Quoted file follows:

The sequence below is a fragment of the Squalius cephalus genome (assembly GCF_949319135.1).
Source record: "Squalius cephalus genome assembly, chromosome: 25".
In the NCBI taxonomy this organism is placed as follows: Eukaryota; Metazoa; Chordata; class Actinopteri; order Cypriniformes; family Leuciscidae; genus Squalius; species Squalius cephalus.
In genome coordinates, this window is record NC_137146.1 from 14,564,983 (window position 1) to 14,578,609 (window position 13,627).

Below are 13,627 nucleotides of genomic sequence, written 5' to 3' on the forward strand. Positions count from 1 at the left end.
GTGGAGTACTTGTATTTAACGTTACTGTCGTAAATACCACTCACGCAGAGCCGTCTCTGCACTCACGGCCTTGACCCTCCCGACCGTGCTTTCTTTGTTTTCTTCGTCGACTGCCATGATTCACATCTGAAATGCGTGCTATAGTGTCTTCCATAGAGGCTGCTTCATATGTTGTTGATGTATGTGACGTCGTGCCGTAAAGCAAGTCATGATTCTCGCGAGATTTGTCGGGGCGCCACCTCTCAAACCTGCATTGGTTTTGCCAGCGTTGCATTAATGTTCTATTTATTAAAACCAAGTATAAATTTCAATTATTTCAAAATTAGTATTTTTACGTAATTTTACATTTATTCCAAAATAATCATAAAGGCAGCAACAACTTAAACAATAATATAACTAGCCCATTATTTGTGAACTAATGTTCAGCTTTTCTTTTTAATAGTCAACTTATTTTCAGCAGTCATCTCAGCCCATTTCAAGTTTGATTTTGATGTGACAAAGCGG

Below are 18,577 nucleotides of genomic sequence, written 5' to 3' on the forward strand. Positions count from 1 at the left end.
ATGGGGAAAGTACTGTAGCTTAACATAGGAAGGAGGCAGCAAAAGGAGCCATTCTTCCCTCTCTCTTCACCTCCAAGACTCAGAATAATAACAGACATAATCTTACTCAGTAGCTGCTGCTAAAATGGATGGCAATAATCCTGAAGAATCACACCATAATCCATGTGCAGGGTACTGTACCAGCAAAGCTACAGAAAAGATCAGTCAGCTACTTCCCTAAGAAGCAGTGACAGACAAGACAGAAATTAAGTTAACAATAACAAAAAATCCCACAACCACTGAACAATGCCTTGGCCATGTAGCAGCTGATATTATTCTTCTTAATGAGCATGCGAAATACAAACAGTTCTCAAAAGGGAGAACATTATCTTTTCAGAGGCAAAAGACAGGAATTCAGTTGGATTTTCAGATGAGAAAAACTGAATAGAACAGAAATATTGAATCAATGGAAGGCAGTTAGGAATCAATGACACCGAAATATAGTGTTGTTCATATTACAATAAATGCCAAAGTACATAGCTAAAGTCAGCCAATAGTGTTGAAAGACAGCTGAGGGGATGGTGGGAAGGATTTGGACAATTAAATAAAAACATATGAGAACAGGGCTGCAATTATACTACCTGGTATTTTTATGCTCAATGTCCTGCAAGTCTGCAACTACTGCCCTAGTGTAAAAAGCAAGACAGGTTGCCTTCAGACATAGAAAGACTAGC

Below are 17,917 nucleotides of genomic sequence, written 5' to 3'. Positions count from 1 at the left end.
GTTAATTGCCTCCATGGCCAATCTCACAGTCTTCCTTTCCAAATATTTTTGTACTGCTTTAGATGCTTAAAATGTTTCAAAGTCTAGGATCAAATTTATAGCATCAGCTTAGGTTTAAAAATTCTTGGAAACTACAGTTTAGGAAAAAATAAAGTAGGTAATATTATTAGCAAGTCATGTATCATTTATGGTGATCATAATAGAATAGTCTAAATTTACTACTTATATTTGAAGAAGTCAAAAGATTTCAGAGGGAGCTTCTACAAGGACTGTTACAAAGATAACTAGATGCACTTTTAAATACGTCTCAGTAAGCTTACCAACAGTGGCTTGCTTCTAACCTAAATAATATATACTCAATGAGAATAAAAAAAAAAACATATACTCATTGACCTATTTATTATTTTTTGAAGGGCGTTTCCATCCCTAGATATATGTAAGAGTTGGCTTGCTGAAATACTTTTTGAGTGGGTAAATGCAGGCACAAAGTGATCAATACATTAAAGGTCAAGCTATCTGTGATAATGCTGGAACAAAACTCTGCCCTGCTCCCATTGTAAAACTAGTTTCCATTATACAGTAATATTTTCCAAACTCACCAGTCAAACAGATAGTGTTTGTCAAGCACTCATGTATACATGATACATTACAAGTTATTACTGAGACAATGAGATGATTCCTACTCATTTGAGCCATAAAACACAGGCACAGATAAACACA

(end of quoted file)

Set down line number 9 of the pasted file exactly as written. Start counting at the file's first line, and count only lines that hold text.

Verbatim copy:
Below are 17,917 nucleotides of genomic sequence, written 5' to 3'. Positions count from 1 at the left end.